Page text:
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WHAT A GRAND FATHER!
|News Source: Sunshine Coast Daily (3rd September 2007)|
|Click image to enlarge|
BOB Irwin, the 67-year old father of the late Crocodile Hunter Steve Irwin, has been named Queensland’s Grandfather of the Year. But in typical family fashion, he was not able to accept the award in person because of his work in the wilds of north Queensland.
Mr Irwin is working at the family’s conservation reserve at Cape York, so his award was accepted yesterday by his son-in-law, Frank Muscillo.
Mr Muscillo said his son James, 18, along with his famous cousins Bindi, 9, and Bob, 3, had been spending time on the reserve with their grandfather.
Mr Irwin had taught James how to trap crocs, Bindi how to tell the difference between a croc nest, and Bob how to fish.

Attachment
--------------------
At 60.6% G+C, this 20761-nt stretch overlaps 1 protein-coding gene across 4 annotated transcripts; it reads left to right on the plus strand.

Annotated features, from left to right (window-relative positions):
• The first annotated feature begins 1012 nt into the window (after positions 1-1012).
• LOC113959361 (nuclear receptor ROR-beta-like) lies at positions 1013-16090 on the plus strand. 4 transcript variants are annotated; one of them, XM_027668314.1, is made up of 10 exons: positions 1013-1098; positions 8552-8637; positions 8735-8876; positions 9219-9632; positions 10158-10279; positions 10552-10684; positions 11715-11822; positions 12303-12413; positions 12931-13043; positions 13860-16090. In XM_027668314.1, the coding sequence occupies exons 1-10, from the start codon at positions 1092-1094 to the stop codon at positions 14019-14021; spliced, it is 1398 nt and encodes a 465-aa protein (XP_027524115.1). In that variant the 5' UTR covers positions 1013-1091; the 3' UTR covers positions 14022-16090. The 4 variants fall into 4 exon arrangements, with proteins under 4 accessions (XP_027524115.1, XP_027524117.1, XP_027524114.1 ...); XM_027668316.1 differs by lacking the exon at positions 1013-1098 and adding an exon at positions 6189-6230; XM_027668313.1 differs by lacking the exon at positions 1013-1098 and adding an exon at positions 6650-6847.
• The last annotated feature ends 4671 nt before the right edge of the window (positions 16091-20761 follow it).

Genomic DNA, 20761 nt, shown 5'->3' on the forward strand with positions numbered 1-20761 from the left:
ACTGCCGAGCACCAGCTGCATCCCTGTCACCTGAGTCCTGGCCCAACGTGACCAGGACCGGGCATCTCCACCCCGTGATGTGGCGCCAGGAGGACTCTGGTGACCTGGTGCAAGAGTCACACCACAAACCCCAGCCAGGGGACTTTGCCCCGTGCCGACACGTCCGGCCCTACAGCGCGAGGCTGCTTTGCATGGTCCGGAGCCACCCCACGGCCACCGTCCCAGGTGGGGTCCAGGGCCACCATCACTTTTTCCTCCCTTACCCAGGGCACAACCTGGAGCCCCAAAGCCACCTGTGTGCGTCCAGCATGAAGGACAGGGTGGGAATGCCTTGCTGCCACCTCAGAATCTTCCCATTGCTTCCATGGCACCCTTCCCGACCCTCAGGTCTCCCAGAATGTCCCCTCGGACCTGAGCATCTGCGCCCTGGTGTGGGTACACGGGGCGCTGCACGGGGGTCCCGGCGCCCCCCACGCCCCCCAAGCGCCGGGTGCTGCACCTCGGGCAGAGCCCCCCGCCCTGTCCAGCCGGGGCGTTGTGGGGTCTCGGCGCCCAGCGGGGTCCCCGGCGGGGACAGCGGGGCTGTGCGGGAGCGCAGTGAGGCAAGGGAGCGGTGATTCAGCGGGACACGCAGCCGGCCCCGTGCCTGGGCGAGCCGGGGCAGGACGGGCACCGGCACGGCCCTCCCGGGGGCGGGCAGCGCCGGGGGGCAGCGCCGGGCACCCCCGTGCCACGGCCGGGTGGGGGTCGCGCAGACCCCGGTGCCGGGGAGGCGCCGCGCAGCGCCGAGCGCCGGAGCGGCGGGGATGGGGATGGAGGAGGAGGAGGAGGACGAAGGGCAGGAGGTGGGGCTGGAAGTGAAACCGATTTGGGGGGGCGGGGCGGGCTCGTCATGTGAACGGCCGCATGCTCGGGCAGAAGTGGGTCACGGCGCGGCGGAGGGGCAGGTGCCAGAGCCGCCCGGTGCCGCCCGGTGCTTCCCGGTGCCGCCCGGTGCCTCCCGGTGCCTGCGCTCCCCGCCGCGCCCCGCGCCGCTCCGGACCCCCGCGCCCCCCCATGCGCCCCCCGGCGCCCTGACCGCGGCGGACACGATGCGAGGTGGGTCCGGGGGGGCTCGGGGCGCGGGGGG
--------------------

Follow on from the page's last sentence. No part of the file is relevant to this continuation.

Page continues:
"Like Steve, Bob feels that nothing is more important than family," Mr Muscillo said.
"I know his grandchildren will look forward to joining their Poppy for trips into the Australian wilderness for years to come."
Queensland Father’s Day Council chairman, the Reverend Allen Male, said the passion for wildlife Mr Irwin had passed on to his children and grandchildren was being felt worldwide.
Steve Irwin died last September when a stingray stabbed him in the chest while he was filming a documentary on Batt Reef, off the north Queensland coast.
In 1970, Melbourne-born Bob Irwin and wife Lyn – who died in 2000 – set up the Beerwah Reptile Park on the Sunshine Coast.
In the mid-1980’s, son Steve left the park and disappeared into the wilds of north Queensland to catch and relocate saltwater crocodiles that threatened remote communities.
When Steve’s parents left the park in the early 1990s, he and his new American wife, Terri, took over and eventually teamed up with producer John Stainton to make a series of documentaries.
The Irwins are recognised as icons of the global conservation movement.
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